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  • Freedom Burning: Anti-Slavery and Empire in Victorian Britain by Richard Huzzey
  • Edward B. Rugemer (bio)
Freedom Burning: Anti-Slavery and Empire in Victorian Britain. By Richard Huzzey. (Ithaca, N.Y.: Cornell University Press, 2012. Pp. 316. Cloth, $29.95.)

Richard Huzzey opens this marvelous history of British antislavery with an account of the attack of the HMS Penelope on three villages along the Gallinas River in West Africa in 1845. The villages lay within the domain of Manna, a Vai prince accused of “countenancing and encouraging” a slave trade in British subjects from Sierra Leone, as well as keeping two of those subjects, both women, enslaved in his own domain (3). British marines burned down the villages, driving their inhabitants into the bush, but when the marines found Prince Manna he offered evidence and testimony that showed that the British had severely overreacted. Manna had sold slaves to a Spanish merchant, but the slaves were not British subjects, and both of the Sierra Leone women had married Manna’s subjects on their own volition; they were not slaves. Despite the weak case for the use of such force, Commodore William Jones, commander of the West Africa squadron who ordered the attack, reported an antislavery victory: “We have evidently impressed these people with a very wholesome terror, and they begin to think resistance to our power is useless” (4). Indeed, by the end of Queen Victoria’s reign Great Britain claimed authority over a land empire in Africa that stretched from Sierra Leone to Egypt to the Cape of Good Hope, and through Richard Huzzey’s book we can see that antislavery belief played a critical role in the brutal creation of this empire.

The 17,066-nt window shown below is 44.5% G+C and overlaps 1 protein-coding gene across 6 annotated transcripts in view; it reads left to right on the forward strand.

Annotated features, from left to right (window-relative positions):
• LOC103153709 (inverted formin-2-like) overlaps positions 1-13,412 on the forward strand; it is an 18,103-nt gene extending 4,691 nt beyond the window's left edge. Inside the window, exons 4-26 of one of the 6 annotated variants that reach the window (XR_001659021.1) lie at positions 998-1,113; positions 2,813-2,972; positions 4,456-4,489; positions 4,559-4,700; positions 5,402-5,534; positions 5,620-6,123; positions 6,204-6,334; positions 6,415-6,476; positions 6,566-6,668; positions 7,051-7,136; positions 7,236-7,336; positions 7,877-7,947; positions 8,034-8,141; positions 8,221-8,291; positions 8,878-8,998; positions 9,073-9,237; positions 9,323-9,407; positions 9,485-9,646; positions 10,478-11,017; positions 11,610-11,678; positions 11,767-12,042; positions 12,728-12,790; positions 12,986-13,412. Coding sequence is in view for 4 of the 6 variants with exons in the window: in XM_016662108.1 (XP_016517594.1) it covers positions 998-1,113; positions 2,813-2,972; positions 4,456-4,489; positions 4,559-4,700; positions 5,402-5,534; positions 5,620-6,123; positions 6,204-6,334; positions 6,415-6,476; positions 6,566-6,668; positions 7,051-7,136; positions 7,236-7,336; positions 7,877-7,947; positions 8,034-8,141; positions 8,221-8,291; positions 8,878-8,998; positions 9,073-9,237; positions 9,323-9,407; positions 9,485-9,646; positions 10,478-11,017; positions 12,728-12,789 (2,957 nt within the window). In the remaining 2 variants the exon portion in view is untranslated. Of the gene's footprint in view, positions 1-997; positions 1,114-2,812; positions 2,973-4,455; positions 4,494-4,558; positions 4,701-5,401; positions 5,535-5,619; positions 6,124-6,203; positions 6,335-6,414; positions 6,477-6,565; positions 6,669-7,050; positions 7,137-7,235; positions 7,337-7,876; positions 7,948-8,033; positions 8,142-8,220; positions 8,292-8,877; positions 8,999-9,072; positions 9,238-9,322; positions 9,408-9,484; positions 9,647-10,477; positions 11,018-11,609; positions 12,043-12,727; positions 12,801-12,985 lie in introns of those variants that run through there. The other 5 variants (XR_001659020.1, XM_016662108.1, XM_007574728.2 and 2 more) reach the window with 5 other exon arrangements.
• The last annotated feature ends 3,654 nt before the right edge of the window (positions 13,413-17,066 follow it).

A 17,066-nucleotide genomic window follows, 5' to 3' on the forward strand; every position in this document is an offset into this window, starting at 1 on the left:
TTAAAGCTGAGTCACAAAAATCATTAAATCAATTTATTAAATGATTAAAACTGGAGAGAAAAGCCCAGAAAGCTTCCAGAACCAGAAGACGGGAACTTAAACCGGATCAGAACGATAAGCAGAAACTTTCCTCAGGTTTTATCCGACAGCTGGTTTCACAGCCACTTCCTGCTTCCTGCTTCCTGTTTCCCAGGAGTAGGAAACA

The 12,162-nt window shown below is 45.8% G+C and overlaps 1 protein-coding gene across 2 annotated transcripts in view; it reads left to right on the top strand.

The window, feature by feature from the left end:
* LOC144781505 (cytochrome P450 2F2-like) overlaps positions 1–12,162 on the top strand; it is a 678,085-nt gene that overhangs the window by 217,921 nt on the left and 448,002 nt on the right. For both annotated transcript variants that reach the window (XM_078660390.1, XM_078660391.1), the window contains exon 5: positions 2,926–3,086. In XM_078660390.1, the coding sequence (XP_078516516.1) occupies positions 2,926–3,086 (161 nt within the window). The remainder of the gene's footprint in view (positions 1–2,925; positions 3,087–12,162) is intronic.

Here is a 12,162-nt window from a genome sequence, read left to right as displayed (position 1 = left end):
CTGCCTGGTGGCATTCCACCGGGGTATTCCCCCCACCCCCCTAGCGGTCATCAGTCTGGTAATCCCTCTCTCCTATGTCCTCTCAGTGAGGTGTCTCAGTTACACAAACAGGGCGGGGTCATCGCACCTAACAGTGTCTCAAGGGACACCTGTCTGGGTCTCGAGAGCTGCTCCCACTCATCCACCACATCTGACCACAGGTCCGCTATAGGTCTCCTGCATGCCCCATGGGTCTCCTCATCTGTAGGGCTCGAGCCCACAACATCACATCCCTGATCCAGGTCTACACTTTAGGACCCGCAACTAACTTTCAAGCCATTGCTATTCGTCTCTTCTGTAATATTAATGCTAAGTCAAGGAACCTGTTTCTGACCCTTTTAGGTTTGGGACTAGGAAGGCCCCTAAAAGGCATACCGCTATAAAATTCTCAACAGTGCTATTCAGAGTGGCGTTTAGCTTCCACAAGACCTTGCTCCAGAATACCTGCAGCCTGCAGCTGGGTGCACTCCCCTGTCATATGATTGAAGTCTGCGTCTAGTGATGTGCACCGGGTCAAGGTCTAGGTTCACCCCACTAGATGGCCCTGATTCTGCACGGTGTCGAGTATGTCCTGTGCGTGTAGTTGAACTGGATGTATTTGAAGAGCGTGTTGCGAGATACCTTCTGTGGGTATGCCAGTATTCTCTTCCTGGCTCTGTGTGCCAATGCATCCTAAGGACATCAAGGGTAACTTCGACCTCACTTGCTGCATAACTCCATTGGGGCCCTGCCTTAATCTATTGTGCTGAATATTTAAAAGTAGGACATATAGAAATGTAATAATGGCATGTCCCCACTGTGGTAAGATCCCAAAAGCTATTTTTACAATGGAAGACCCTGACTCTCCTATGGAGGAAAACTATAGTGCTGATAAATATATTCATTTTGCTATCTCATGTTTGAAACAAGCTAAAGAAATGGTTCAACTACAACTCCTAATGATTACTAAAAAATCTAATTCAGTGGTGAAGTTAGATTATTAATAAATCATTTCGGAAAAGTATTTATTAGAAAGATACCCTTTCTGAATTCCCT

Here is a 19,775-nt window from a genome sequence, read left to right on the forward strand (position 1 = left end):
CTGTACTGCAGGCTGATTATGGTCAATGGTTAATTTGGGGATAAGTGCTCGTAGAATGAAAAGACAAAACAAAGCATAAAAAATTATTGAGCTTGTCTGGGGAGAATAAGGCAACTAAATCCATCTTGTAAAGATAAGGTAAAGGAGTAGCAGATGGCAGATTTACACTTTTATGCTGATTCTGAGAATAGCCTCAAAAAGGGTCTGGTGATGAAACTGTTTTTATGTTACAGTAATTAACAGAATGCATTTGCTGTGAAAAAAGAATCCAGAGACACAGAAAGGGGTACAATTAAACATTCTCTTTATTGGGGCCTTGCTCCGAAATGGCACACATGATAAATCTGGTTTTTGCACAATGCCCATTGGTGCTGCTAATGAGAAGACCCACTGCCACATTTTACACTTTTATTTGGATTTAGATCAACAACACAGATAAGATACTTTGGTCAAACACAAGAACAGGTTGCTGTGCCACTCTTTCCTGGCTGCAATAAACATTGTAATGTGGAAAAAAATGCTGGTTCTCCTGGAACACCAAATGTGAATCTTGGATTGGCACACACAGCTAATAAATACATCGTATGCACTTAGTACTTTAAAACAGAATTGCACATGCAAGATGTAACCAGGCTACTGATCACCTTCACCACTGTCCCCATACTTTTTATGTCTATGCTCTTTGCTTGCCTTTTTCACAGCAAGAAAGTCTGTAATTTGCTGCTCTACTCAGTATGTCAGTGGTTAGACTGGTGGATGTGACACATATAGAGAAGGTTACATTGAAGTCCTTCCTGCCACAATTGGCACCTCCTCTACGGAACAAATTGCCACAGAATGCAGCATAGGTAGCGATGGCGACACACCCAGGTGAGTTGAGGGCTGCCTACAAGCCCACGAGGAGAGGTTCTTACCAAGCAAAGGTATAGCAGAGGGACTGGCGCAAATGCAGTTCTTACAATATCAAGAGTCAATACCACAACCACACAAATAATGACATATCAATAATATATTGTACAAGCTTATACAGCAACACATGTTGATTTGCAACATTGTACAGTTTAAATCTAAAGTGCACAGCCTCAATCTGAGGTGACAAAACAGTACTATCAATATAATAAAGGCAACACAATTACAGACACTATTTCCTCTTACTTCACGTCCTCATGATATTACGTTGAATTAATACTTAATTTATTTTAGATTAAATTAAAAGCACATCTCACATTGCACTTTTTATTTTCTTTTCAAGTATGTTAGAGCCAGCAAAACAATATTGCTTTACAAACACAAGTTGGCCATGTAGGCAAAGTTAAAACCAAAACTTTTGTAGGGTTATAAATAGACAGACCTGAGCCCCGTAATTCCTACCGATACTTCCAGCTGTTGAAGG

To scholars of the American Civil War era this history may come as a surprise. How did Great Britain, which abolished slavery in its West Indian colonies in 1834 and set an awe-inspiring example that African Americans and their white supporters celebrated for many decades, come to deploy such violence against African peoples in the name of antislavery? Huzzey argues that Britons never retreated from an antislavery position; rather, antislavery in Victorian Britain became a “hegemonic ideology” that shaped British society in manifold ways (208). And in Africa, Britons established their empire by using escalating force in the fulfillment of antislavery policies.

This process began with Parliament’s abolition of Britain’s transatlantic slave trade in 1807. The British navy enforced this ban and at first used force only against British slavers who violated the law. But over the next several decades Great Britain worked out a series of treaties with European states that gave British naval vessels the right to search ships under various flags that were suspected of slaving. The United States did not participate [End Page 449] in this treaty system until 1865, but most of the Atlantic states did, and the HMS Penelope coursed through West African waters in pursuit of the treaties’ antislavery goals. The British established anti–slave trade agreements with African leaders as well, but because they did not consider African cultures to be “civilized,” the British argued that these agreements stood outside international law, which justified the use of extreme violence. Six years after the attack on the Gallinas villages, British naval ships attacked the kingdom of Lagos, deposed King Kosoko because he was trading in slaves, and installed his rival. In 1861 Britain annexed the kingdom, which became the beachhead for the much larger colony of Nigeria that fell under British authority by the end of the century. And so it went throughout much of the African continent.

Huzzey explains these developments by insisting that we “decoupl[e] our idea of anti-slavery from anachronistic expectations of antiracism, anticolonialism, or humanitarianism” (19). As scholars of the United States during this era know very well, many white Americans were against slavery yet dismissive of the capabilities of African Americans as a “race.” Most white Britons felt this way, too, especially when it became clear that the abolition of slavery in the West Indies had brought about the severe decline of Britain’s Caribbean sugar industry. Antislavery ideology held that free labor would prove more productive...


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pp. 449-451
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